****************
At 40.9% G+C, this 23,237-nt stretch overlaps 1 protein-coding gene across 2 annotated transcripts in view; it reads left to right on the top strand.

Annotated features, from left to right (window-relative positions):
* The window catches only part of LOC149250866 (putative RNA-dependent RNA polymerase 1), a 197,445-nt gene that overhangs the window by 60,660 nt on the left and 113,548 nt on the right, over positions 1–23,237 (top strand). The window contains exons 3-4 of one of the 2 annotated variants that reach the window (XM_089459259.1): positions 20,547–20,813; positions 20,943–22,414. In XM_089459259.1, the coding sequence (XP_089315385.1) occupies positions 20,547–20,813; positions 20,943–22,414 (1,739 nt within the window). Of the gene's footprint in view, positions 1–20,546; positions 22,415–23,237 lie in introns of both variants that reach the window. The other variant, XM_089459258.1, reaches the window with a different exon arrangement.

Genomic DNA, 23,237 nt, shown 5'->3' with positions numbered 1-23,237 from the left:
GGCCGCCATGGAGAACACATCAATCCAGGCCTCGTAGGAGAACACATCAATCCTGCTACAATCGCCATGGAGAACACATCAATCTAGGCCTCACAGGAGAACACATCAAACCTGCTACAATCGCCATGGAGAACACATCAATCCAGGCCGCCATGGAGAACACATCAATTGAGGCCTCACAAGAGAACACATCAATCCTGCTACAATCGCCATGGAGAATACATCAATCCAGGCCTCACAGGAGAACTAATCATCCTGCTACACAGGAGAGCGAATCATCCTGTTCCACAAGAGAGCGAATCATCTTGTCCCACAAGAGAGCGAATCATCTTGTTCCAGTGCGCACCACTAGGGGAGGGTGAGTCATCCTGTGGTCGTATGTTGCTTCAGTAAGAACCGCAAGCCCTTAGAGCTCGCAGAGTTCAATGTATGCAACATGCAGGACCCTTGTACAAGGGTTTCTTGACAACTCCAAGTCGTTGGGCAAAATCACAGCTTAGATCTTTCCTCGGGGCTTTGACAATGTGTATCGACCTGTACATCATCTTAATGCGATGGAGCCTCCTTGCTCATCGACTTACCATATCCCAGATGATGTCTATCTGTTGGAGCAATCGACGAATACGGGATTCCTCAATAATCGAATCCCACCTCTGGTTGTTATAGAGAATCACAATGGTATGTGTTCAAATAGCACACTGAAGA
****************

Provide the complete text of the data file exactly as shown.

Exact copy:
At 40.9% G+C, this 23,237-nt stretch overlaps 1 protein-coding gene across 2 annotated transcripts in view; it reads left to right on the top strand.

Annotated features, from left to right (window-relative positions):
* The window catches only part of LOC149250866 (putative RNA-dependent RNA polymerase 1), a 197,445-nt gene that overhangs the window by 60,660 nt on the left and 113,548 nt on the right, over positions 1–23,237 (top strand). The window contains exons 3-4 of one of the 2 annotated variants that reach the window (XM_089459259.1): positions 20,547–20,813; positions 20,943–22,414. In XM_089459259.1, the coding sequence (XP_089315385.1) occupies positions 20,547–20,813; positions 20,943–22,414 (1,739 nt within the window). Of the gene's footprint in view, positions 1–20,546; positions 22,415–23,237 lie in introns of both variants that reach the window. The other variant, XM_089459258.1, reaches the window with a different exon arrangement.

Genomic DNA, 23,237 nt, shown 5'->3' with positions numbered 1-23,237 from the left:
GGCCGCCATGGAGAACACATCAATCCAGGCCTCGTAGGAGAACACATCAATCCTGCTACAATCGCCATGGAGAACACATCAATCTAGGCCTCACAGGAGAACACATCAAACCTGCTACAATCGCCATGGAGAACACATCAATCCAGGCCGCCATGGAGAACACATCAATTGAGGCCTCACAAGAGAACACATCAATCCTGCTACAATCGCCATGGAGAATACATCAATCCAGGCCTCACAGGAGAACTAATCATCCTGCTACACAGGAGAGCGAATCATCCTGTTCCACAAGAGAGCGAATCATCTTGTCCCACAAGAGAGCGAATCATCTTGTTCCAGTGCGCACCACTAGGGGAGGGTGAGTCATCCTGTGGTCGTATGTTGCTTCAGTAAGAACCGCAAGCCCTTAGAGCTCGCAGAGTTCAATGTATGCAACATGCAGGACCCTTGTACAAGGGTTTCTTGACAACTCCAAGTCGTTGGGCAAAATCACAGCTTAGATCTTTCCTCGGGGCTTTGACAATGTGTATCGACCTGTACATCATCTTAATGCGATGGAGCCTCCTTGCTCATCGACTTACCATATCCCAGATGATGTCTATCTGTTGGAGCAATCGACGAATACGGGATTCCTCAATAATCGAATCCCACCTCTGGTTGTTATAGAGAATCACAATGGTATGTGTTCAAATAGCACACTGAAGA